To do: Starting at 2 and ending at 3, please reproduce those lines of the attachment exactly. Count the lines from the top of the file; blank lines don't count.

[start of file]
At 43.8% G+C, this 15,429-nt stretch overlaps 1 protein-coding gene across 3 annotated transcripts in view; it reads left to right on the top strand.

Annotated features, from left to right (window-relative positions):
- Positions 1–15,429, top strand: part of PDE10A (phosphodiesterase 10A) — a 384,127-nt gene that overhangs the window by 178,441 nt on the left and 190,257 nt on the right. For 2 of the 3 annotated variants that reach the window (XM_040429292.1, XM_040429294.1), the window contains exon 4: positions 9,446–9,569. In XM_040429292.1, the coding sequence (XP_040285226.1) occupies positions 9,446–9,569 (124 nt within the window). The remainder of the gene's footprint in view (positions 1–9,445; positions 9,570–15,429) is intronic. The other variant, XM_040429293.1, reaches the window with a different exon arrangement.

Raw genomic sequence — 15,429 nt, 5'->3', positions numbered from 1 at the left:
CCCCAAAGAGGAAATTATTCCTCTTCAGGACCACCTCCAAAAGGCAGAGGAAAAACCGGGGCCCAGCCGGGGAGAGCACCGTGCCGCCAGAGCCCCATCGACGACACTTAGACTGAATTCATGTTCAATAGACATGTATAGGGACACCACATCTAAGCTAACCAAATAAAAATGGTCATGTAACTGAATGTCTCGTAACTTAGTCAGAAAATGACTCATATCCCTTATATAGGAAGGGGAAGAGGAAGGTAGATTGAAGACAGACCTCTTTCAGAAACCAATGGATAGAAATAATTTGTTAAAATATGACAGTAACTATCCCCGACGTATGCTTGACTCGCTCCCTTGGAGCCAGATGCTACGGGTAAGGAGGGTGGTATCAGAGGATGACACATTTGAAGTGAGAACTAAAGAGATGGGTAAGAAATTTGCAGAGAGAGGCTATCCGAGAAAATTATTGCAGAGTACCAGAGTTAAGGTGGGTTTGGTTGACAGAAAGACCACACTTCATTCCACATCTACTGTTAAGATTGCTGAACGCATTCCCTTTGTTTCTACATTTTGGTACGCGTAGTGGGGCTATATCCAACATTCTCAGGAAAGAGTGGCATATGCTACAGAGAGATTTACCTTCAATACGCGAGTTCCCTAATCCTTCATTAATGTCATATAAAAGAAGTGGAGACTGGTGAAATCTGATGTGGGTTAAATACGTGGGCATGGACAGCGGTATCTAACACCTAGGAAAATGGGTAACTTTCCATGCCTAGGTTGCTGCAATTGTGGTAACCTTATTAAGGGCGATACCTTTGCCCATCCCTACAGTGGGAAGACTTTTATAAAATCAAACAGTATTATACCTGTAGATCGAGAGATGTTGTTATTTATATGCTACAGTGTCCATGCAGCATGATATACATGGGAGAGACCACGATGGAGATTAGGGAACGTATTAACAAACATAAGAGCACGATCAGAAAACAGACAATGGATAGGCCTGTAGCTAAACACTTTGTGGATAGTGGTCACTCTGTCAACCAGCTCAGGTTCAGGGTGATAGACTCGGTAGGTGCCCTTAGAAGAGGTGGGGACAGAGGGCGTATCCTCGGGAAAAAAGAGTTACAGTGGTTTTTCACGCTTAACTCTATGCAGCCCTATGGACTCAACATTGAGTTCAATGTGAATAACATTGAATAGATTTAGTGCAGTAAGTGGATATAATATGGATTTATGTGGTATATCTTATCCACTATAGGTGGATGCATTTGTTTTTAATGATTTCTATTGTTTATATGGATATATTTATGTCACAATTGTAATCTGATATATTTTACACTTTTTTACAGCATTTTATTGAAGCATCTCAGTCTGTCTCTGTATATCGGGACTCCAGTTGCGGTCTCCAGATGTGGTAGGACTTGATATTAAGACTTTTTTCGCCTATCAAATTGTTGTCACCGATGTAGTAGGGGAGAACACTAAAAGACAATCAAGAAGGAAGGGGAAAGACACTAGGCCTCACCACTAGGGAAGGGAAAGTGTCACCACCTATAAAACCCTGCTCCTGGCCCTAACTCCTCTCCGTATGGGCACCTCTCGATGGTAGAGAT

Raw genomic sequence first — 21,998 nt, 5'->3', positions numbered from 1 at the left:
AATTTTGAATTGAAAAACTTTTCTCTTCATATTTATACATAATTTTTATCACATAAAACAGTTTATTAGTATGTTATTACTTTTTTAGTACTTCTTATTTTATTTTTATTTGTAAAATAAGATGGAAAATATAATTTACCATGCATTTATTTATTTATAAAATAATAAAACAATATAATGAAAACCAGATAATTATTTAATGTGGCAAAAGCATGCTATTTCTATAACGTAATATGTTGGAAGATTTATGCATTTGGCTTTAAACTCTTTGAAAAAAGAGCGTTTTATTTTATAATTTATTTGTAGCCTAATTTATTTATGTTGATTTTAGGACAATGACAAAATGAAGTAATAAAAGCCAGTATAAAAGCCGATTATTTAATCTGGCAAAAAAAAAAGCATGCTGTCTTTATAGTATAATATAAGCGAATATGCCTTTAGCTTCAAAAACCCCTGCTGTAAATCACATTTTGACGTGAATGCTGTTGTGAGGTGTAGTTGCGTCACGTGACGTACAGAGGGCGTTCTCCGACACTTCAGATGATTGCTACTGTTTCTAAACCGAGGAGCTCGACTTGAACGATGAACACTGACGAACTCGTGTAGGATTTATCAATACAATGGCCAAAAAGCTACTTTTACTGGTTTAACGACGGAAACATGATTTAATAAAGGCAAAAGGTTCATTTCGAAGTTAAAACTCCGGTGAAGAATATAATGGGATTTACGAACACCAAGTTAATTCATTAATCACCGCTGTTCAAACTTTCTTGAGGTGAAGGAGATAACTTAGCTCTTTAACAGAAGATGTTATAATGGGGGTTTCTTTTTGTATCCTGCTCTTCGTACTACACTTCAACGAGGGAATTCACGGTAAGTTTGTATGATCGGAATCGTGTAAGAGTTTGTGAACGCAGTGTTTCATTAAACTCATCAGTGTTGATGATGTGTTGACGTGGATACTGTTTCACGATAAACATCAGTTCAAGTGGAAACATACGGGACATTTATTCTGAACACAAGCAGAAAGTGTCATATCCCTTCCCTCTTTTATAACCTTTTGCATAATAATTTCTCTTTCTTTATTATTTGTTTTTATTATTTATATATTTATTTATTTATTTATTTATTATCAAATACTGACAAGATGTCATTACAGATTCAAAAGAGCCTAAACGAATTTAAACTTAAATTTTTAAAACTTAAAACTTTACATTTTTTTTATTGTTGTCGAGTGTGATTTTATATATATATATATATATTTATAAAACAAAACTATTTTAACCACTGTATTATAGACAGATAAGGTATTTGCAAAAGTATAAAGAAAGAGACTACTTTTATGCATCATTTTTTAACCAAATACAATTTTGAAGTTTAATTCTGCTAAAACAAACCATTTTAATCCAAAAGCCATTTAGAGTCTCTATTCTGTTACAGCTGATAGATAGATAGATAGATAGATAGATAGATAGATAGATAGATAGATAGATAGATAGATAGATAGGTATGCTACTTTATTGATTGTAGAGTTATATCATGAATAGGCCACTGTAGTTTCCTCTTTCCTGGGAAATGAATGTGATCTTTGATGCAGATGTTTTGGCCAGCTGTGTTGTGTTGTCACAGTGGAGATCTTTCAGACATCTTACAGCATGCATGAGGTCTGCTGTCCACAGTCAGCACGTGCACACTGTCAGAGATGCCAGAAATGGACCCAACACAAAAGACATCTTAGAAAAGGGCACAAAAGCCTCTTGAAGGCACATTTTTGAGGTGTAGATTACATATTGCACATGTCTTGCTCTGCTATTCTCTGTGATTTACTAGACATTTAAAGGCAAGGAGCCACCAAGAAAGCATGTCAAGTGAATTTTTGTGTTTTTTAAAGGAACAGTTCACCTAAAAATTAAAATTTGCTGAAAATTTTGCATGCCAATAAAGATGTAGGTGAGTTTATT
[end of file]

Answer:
Annotated features, from left to right (window-relative positions):
- Positions 1–15,429, top strand: part of PDE10A (phosphodiesterase 10A) — a 384,127-nt gene that overhangs the window by 178,441 nt on the left and 190,257 nt on the right. For 2 of the 3 annotated variants that reach the window (XM_040429292.1, XM_040429294.1), the window contains exon 4: positions 9,446–9,569. In XM_040429292.1, the coding sequence (XP_040285226.1) occupies positions 9,446–9,569 (124 nt within the window). The remainder of the gene's footprint in view (positions 1–9,445; positions 9,570–15,429) is intronic. The other variant, XM_040429293.1, reaches the window with a different exon arrangement.